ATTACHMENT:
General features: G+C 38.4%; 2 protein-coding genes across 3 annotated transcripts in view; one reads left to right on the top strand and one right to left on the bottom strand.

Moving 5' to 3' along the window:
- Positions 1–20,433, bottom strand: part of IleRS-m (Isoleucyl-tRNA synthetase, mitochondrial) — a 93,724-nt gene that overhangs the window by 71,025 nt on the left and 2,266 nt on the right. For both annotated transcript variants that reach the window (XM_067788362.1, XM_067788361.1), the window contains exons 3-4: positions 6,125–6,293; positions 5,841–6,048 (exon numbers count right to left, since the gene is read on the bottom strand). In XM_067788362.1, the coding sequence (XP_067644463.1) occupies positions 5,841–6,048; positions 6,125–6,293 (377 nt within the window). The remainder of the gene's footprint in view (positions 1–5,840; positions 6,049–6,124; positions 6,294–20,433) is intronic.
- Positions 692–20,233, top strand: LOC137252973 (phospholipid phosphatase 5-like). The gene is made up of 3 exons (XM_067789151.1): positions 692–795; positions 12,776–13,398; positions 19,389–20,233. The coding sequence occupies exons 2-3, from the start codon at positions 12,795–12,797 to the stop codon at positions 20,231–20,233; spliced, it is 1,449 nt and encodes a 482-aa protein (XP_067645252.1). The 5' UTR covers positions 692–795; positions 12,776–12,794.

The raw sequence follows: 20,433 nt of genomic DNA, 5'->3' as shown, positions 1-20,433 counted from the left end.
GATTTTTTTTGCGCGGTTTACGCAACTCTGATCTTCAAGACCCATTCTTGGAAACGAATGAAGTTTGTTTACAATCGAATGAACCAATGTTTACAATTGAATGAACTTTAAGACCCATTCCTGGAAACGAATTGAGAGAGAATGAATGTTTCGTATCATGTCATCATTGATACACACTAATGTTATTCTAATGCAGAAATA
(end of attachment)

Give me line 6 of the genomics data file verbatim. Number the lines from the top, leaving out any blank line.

GATTTTTTTTGCGCGGTTTACGCAACTCTGATCTTCAAGACCCATTCTTGGAAACGAATGAAGTTTGTTTACAATCGAATGAACCAATGTTTACAATTGAATGAACTTTAAGACCCATTCCTGGAAACGAATTGAGAGAGAATGAATGTTTCGTATCATGTCATCATTGATACACACTAATGTTATTCTAATGCAGAAATA